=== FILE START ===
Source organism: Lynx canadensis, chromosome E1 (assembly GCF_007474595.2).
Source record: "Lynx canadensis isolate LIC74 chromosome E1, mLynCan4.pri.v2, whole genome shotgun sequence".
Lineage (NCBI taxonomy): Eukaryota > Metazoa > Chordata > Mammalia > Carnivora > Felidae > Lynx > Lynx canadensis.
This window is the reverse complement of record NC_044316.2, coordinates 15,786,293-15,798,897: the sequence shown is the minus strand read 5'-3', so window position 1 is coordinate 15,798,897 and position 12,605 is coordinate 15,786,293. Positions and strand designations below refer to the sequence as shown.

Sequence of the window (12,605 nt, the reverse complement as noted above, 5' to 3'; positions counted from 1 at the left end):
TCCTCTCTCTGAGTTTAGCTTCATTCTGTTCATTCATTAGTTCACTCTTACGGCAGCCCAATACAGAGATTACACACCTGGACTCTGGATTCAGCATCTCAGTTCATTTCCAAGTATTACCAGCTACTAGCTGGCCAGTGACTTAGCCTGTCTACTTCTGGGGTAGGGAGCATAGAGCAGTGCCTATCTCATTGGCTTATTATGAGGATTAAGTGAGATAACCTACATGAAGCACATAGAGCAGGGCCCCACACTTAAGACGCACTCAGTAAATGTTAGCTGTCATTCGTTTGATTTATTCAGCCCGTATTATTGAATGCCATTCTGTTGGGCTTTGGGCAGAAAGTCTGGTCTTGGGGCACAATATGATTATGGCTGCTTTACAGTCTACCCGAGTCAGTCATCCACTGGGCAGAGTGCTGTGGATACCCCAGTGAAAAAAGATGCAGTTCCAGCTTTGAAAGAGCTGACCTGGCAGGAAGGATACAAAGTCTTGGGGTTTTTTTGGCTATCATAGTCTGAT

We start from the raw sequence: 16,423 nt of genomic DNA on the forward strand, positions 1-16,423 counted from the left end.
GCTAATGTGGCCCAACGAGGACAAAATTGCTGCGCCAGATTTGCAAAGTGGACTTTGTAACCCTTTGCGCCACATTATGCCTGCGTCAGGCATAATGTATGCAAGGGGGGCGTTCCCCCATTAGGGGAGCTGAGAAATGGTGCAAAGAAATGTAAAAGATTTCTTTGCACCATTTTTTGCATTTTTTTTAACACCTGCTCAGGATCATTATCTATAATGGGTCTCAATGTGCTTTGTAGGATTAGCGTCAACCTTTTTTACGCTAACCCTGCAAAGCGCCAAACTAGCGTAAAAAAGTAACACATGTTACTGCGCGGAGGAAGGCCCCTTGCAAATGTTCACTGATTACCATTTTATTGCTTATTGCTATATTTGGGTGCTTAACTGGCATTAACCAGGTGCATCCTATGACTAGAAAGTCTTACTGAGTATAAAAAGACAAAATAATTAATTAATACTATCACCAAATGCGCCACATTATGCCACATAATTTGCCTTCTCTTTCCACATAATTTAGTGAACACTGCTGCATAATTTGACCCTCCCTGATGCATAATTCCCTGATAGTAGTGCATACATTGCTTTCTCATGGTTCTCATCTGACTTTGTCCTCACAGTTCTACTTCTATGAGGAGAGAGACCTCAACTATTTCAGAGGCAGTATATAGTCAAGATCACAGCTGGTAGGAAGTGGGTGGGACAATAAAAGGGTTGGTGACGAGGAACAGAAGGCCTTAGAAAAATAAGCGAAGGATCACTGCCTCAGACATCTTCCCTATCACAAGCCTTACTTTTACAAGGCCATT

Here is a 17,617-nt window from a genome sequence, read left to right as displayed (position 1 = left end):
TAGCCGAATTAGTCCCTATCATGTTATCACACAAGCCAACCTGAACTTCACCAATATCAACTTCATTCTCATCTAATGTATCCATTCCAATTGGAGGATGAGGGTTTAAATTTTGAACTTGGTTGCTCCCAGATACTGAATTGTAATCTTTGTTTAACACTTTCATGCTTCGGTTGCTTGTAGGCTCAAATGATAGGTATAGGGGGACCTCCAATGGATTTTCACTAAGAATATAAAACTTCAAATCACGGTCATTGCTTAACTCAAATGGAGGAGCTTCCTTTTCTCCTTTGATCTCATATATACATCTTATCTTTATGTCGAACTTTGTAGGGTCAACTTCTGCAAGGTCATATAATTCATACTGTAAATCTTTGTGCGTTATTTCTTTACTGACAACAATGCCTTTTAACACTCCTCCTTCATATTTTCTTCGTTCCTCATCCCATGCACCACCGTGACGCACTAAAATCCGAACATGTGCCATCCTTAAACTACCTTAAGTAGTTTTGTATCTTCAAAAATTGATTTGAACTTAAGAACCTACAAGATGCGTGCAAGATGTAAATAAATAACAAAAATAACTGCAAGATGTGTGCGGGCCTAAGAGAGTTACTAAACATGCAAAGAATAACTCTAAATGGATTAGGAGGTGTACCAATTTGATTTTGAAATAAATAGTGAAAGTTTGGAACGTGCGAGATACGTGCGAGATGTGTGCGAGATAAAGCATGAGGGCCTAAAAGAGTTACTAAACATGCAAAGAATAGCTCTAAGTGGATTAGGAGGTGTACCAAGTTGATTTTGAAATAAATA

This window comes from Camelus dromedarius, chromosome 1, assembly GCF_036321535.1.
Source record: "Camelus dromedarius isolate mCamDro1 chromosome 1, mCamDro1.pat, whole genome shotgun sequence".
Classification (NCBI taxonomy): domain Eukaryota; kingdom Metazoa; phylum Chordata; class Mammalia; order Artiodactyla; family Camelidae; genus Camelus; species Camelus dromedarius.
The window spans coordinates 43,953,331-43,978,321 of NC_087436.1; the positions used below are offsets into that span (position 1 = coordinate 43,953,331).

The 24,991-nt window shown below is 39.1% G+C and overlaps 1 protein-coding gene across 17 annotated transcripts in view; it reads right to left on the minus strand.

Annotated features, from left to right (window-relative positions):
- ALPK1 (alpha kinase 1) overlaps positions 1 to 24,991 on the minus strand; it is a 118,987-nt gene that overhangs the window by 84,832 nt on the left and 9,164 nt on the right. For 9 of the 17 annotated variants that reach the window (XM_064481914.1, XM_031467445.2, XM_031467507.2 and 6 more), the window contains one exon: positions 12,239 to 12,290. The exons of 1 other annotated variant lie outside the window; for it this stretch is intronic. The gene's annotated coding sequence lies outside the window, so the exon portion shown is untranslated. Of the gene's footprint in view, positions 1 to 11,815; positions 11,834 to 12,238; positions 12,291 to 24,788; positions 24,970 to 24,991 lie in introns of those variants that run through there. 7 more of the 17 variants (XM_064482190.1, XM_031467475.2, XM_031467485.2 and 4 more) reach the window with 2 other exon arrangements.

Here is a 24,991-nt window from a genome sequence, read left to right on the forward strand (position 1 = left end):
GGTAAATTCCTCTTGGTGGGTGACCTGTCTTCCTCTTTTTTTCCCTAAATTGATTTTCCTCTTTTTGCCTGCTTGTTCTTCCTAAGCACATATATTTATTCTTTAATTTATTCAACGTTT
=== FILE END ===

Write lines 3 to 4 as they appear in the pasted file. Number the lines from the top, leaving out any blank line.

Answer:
Lineage (NCBI taxonomy): Eukaryota > Metazoa > Chordata > Mammalia > Carnivora > Felidae > Lynx > Lynx canadensis.
This window is the reverse complement of record NC_044316.2, coordinates 15,786,293-15,798,897: the sequence shown is the minus strand read 5'-3', so window position 1 is coordinate 15,798,897 and position 12,605 is coordinate 15,786,293. Positions and strand designations below refer to the sequence as shown.